In one of our recent polls respondents were clear that they expect the possibility of hybrid working to be on offer from hereon. The past year has shown us that whilst remote working and never setting foot in the office might not be conducive to team spirit at work, hybrid work offers a nice balance and ticks all the right boxes. It gives flexibility, the ability to work autonomously, supports better work-life balance, and it shows trust. These are all factors that contribute to job satisfaction and ultimately, productivity.

Hybrid - WT

Reshape the workplace

But when you’re used to running office where employees are there 40 hours a week (sometimes even longer), what does it take to transition seamlessly to a hybrid working environment? Well, the first step happened without us having much say in it quite honestly. The working world fell into this modus operandi because of circumstance. Most of us were just winging it and many office cultures were flipped on their head without any rule book to follow. But now HR teams have the opportunity to take the reins back into their own hands, and to reshape the workplace according to the requirements of both the company and employees.

Change is opportunity

I say opportunity because being part of a change is always an opportunity. An opportunity to do things differently – to do things better. But whilst change can be exciting, it’s hardly ever easy. Actually, changing a system that has been in place for the past fifty years or so can be quite daunting. There will be challenges. So what does it take to transition successfully to a hybrid working model and, most importantly, to make it work?

You might find that you’re already halfway there, (special thanks goes to Covid-19):

Create a working schedule

Flexibility does not mean free-for-all, so do put some form of a working schedule in place. It might be better for certain workers to be in the office at the same time for the sake of collaboration and to have as little detachment as possible amongst the teams.


Safety should always come first, at least for the foreseeable future. Change your offices around to accommodate this, but be sure that once this is all behind us, the changes you make can still work for you. The space needs to be designed to support both in-person and remote workers, with any necessary technology to facilitate virtual meetings. Make the space where employees do come together as engaging and inspiring as possible; a space that cannot easily be recreated at home.


This one is key to employee engagement. In reality it always is, but in this case it is fundamental. First off, employees need to know what to expect and what is expected of them. Communicate your plan and include them in the journey of transition. Get feedback from them. Their perspective is invaluable and will definitely contribute to a successful transition.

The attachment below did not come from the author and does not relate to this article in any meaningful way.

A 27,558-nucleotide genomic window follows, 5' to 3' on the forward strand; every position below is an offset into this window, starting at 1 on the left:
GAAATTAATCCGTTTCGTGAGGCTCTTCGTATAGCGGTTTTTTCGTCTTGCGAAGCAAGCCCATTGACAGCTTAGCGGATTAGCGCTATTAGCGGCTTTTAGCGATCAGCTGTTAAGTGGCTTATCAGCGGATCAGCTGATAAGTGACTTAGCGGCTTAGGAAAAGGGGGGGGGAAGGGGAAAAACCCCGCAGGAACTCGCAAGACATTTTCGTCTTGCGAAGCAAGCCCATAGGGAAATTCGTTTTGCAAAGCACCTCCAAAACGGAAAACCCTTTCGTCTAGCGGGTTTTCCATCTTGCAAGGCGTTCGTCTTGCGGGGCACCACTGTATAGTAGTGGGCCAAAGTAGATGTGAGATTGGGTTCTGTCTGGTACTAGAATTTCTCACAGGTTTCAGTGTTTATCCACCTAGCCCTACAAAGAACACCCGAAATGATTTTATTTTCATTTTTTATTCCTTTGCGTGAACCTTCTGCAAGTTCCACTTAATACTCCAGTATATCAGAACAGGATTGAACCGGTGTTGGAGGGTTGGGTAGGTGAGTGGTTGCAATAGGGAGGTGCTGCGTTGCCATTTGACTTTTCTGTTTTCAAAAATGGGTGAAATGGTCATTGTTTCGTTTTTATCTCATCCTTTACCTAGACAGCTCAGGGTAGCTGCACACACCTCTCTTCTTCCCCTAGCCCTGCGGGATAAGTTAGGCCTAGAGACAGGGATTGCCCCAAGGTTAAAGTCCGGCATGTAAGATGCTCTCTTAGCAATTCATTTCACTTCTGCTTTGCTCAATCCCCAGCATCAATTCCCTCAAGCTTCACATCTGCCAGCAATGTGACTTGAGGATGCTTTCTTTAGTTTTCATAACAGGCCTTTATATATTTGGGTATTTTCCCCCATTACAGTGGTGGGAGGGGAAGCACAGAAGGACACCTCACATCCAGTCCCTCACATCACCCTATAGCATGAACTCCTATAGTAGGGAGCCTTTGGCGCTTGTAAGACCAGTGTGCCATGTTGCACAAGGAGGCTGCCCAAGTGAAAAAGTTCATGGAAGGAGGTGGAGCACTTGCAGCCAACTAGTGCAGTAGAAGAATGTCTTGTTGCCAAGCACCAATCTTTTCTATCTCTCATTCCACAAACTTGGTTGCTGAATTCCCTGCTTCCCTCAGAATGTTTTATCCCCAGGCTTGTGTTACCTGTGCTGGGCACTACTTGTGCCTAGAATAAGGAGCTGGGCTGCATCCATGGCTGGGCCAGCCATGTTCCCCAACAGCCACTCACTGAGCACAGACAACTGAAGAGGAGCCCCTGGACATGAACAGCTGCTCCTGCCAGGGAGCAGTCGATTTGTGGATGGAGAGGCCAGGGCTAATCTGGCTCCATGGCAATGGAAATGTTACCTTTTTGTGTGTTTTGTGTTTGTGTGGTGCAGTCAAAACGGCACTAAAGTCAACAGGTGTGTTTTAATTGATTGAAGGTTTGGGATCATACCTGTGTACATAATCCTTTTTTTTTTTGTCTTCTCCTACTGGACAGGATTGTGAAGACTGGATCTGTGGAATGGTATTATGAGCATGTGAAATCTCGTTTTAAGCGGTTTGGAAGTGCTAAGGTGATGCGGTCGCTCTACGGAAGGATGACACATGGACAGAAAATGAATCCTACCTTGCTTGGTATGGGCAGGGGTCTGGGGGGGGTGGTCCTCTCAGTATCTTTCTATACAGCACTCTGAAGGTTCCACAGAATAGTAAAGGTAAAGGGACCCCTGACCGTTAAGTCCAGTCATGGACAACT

Choose your channels

This is linked to the previous point. Because employees are not together all the time, communication might need to be planned. See that you have the right technology to support this. Whatever channels you decide to use, train employees to use them correctly and to be aware when someone is at the office, in a meeting, working from home or off.

Make it inclusive

As way of example, research has shown that the more closely you work with your manager, the more likely you are to get promoted. In a hybrid workplace this might mean that some workers never get the chance to work with their manager in person. If the company is introducing a hybrid workplace that it needs to be aware of these things. The change must not disadvantage any employees.

Check-in regularly

Hold individual meetings with employees regularly to see how they’re getting on. Are they are finding it difficult to adapt their skills to this new mode of working? Is there anything that can be tweaked to support them? The beginning will be a work in progress until the system is fine-tuned.

Finding a balance

Keep in mind that there is no ‘one-size-fits-all’ solution for this. Many companies will have to trial and test a few things to see what works for them and for their employees. In fact, the ideal balance is not an easy one to strike. For example, PWC found that 68% of executives believe that workers should be in the office at least 3 days a week to disrupt company culture as little as possible. Yet, 55% of workers preferred to work from home 3 days a week. Whatever arrangement your company decides upon, considering the culture, values and vision is the best place to start.